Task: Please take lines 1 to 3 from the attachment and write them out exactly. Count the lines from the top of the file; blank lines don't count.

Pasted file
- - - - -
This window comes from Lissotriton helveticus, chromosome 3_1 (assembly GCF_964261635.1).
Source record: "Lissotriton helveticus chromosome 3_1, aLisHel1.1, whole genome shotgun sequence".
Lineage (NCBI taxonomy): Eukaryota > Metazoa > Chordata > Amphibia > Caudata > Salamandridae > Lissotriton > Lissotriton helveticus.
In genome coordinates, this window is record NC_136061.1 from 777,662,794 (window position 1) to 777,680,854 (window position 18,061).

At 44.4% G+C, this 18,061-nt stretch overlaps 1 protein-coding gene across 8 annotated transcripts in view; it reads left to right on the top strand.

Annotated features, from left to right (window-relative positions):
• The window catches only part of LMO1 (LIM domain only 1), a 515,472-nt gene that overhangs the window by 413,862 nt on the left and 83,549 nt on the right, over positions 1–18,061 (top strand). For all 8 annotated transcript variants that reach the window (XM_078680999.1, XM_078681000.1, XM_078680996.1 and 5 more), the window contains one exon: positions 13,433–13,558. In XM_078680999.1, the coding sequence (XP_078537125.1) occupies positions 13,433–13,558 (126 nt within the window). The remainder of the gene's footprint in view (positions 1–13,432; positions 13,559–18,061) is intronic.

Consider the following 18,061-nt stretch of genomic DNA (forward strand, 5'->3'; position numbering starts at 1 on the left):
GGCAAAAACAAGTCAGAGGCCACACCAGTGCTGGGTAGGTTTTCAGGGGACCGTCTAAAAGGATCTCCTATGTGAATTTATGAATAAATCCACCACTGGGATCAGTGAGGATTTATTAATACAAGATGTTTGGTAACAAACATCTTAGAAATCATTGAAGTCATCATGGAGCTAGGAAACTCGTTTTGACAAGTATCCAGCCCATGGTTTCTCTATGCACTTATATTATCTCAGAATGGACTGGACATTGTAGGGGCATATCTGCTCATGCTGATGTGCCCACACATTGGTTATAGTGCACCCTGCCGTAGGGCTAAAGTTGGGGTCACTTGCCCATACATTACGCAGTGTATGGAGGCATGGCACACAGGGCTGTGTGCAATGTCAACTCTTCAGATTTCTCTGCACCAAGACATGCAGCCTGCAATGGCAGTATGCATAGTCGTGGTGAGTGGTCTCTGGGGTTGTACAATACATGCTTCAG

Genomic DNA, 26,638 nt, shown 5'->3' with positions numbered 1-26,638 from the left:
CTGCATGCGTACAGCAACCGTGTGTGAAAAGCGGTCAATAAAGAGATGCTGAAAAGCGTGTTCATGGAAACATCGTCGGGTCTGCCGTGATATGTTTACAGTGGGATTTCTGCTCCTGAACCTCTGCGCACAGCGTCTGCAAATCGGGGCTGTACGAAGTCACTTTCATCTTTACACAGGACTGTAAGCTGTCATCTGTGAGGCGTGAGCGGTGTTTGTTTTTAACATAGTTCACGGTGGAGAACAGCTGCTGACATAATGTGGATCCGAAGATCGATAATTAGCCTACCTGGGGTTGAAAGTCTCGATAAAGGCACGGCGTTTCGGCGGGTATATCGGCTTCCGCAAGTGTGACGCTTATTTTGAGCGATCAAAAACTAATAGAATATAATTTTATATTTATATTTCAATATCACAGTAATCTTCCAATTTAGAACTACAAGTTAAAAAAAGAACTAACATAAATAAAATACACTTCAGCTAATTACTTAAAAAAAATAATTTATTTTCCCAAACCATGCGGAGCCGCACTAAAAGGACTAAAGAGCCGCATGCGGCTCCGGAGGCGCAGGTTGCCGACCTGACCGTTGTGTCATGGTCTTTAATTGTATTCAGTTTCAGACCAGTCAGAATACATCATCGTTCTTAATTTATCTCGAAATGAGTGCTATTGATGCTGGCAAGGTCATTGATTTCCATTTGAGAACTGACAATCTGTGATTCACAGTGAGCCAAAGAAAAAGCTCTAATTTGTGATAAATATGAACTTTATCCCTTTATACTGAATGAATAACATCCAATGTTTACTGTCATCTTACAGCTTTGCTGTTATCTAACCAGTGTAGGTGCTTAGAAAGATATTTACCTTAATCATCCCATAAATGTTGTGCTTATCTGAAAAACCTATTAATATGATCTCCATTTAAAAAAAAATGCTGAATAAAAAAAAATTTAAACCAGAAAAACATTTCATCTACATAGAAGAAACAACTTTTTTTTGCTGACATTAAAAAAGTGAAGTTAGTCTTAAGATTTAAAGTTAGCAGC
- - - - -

This window comes from Lissotriton helveticus, chromosome 3_1 (assembly GCF_964261635.1).
Source record: "Lissotriton helveticus chromosome 3_1, aLisHel1.1, whole genome shotgun sequence".
Lineage (NCBI taxonomy): Eukaryota > Metazoa > Chordata > Amphibia > Caudata > Salamandridae > Lissotriton > Lissotriton helveticus.